• Cloud & Data Platform
  • Microsoft
  • Professional Services
  • Case story

Since 1979, the Danish company Fiberline Composites has created unique solutions all over the world as a key contributor to the global adjustment to going green. The company supplies fiberglass solutions for the wind-industry and today, they are one of the biggest. When looking at opening new factories in India and Mexico, the company’s IT infrastructure had become outdated. In line with their own production, there was a need for a unique solution with global reach and a future perspective in mind. This resulted in a shift from local servers to an Azure solution in the cloud.

Written August 2022

Fiberline Composites has roots dating back to 1979 which offers them great insight into how to think with an international mindset and how to keep your focus on development. This became a crucial skillset when IT Manager, Chang Kragelund Thomsen, needed to radically change the company’s IT operations. He and the company are in the middle of a groundbreaking development of their company’s history. The development has commenced and will be finalized in the year 2024. Two new factories, in India and Mexico respectively, are to create new opportunities for the company’s global deliveries and create a closer proximity to the large markets in Asia and South America. “We have always kept our infrastructure centralized, but that no longer makes sense,” Chang says. “In keeping the company’s needs at the forefront, it was time to change the IT operations. Business has to outweigh all else and we must ensure the best possible performance; as such, Azure is the right choice,” he says.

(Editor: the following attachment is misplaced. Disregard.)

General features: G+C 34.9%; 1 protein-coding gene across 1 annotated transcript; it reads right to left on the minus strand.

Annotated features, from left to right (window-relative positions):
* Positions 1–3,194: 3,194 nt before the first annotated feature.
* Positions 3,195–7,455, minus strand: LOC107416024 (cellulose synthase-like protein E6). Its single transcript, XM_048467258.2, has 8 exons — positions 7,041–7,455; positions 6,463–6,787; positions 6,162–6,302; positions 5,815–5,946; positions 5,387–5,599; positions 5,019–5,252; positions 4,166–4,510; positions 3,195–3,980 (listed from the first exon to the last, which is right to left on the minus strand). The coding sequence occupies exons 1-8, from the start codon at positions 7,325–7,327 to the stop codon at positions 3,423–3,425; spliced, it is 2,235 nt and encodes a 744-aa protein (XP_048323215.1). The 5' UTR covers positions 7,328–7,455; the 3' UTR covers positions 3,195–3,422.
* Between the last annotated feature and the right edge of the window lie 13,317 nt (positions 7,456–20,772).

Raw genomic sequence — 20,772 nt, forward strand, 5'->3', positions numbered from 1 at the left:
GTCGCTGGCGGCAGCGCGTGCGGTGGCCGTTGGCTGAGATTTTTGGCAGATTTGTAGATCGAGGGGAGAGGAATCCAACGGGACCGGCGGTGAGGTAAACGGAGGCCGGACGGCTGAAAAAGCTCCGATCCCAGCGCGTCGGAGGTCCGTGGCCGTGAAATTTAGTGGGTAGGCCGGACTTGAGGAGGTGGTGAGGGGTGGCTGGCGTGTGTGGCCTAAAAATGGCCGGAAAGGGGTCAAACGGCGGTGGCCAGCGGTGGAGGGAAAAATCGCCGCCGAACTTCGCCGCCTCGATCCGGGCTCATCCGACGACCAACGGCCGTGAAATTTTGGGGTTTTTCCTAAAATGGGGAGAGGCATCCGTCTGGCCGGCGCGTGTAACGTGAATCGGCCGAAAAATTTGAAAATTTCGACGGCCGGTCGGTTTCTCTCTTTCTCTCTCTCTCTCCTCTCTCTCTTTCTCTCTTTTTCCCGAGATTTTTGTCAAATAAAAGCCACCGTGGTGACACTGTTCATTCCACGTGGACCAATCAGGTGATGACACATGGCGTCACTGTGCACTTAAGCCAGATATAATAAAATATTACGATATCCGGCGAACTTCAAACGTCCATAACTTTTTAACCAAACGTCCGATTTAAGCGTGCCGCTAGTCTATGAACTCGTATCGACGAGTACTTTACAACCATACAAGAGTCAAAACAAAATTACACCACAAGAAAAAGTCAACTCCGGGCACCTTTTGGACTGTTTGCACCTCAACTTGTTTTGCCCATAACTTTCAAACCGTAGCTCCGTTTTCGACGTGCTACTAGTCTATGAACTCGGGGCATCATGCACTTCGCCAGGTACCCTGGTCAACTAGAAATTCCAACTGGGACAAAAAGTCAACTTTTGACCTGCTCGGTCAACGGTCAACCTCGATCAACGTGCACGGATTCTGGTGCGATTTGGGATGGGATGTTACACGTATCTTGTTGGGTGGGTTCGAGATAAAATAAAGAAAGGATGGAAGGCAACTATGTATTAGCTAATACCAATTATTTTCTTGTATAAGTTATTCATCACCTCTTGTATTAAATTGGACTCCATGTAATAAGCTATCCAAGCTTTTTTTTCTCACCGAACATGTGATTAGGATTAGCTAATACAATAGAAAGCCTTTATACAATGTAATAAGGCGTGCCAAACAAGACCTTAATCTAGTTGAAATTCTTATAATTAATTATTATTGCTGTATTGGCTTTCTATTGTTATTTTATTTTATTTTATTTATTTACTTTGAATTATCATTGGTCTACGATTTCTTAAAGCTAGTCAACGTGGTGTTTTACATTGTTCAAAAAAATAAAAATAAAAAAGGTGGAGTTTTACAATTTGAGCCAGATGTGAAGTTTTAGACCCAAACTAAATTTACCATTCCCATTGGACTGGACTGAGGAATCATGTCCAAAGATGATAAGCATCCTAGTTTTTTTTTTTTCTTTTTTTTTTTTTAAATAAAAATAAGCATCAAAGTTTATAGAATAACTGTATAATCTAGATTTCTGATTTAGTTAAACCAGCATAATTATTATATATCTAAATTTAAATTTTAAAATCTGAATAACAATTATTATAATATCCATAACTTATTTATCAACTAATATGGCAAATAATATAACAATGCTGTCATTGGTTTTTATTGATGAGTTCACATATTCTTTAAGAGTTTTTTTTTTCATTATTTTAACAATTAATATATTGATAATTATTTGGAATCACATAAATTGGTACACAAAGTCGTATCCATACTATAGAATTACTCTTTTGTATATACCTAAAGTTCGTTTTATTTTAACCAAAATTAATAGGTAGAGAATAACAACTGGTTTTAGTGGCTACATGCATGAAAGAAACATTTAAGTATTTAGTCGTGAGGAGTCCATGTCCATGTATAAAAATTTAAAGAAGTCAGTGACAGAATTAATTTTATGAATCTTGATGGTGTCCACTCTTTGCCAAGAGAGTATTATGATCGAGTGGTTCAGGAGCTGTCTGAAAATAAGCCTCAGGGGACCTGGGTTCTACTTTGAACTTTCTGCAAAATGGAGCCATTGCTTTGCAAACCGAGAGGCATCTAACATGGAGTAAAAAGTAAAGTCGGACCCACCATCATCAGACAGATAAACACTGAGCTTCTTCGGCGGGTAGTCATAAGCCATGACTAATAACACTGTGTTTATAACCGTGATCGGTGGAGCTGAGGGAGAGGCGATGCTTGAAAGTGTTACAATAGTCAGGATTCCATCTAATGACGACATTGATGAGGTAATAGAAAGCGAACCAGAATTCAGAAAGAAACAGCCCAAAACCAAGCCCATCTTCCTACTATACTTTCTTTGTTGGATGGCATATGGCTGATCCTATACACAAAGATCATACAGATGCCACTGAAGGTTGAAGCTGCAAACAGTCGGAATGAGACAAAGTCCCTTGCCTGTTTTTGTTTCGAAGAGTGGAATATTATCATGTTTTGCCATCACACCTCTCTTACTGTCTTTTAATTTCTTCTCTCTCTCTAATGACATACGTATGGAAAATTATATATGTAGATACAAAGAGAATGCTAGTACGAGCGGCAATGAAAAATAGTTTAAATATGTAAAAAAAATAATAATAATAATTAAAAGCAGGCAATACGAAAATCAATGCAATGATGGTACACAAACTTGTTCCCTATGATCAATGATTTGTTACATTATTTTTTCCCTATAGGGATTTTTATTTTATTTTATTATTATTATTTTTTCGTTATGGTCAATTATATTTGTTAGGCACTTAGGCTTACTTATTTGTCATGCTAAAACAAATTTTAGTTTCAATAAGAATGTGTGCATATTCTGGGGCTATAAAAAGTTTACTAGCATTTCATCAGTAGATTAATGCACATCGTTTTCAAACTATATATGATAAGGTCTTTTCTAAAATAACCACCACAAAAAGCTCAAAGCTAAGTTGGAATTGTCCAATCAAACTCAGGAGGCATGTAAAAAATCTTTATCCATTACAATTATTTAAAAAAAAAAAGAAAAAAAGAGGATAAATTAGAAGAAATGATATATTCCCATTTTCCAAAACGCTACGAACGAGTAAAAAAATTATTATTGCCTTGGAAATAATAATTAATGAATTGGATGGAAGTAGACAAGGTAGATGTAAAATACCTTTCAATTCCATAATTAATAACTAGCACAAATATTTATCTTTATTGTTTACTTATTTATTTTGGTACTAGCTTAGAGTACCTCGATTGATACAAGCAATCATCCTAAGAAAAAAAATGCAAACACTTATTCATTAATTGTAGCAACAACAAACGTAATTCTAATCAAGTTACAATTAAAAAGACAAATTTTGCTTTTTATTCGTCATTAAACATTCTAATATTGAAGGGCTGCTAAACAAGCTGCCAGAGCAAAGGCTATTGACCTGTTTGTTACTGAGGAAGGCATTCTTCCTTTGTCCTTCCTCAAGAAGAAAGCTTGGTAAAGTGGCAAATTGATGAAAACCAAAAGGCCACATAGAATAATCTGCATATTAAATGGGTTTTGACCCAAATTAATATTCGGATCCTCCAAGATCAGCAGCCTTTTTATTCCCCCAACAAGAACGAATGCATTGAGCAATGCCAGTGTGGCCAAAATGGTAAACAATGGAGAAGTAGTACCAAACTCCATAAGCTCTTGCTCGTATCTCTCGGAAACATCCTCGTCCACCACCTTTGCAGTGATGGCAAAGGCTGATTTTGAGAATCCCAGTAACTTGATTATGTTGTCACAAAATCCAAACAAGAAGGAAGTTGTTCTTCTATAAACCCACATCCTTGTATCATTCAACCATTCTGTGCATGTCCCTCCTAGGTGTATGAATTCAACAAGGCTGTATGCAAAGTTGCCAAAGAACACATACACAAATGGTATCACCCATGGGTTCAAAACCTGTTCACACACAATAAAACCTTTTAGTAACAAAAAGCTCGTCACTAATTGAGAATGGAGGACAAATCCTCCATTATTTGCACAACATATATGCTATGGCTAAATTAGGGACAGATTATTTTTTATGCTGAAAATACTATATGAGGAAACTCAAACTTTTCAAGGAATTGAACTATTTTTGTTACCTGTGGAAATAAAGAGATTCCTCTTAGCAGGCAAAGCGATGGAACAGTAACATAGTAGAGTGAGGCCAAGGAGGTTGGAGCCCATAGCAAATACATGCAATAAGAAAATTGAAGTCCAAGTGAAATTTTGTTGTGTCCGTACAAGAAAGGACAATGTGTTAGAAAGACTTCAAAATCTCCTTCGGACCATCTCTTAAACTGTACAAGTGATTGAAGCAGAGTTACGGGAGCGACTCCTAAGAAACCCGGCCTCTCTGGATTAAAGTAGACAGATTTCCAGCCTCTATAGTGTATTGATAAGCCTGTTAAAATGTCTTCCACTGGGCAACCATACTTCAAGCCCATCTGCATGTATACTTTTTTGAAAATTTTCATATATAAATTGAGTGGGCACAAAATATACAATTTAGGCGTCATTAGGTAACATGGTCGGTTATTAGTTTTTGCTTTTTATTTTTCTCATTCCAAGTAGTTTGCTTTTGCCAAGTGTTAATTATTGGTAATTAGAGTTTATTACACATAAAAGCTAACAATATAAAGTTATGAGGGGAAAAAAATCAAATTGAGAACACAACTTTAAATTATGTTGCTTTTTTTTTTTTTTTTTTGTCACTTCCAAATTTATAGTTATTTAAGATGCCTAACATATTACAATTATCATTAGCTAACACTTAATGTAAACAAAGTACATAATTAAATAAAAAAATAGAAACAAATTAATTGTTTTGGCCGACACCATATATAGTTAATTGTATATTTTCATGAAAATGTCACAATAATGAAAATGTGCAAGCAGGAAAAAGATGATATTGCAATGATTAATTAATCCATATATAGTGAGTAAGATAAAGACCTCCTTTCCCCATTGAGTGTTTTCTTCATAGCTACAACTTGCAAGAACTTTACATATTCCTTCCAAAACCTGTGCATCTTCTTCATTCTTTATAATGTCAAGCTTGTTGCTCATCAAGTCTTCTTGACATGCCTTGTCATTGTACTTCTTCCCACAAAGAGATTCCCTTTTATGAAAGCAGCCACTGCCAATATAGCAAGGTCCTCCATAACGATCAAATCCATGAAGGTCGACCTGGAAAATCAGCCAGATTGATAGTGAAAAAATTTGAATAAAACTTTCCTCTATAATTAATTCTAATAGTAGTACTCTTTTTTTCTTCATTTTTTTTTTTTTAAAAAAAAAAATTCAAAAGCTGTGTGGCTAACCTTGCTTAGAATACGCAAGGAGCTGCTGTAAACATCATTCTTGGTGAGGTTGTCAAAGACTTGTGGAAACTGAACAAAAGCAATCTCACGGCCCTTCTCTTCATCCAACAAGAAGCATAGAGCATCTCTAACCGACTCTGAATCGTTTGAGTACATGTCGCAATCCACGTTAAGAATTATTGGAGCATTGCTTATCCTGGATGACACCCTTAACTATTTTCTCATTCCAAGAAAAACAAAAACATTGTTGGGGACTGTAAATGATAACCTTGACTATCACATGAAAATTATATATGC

The choice of IT involves several parameters. The local support was a key factor to Chang and his IT team. “Our company is growing globally and when you add two new factories to that equation, it can only lead to more growth. As such, we started by considering how we can offer local support in the best possible way without actually needing to have local support employees. It was a clear strategy to not enter global hosting. We wanted to maintain central control, but with the ability to have a global reach, both quickly and securely.”

In the Cloud

In creating Chang and Fiberline Composite’s Azure project, many parts needed to be decided upon and aligned. “We sat down with a consultant from edgemo (now Danoffice IT) and started the process of how to approach the matter from an architectural standpoint. After that, we quickly had an Azure Landing Zone which allowed us to start the work of building servers and automating the creation of servers going forward,” says Chang and continues to say: “We began in November 2021 and we anticipate being operational in India in the fall of 2022. Once we have created the entire infrastructure in India, Azure allows us to copy all of it to our factory in Mexico. This is so unique and will save us an incredible amount of time.”

The Best, not the Least Expensive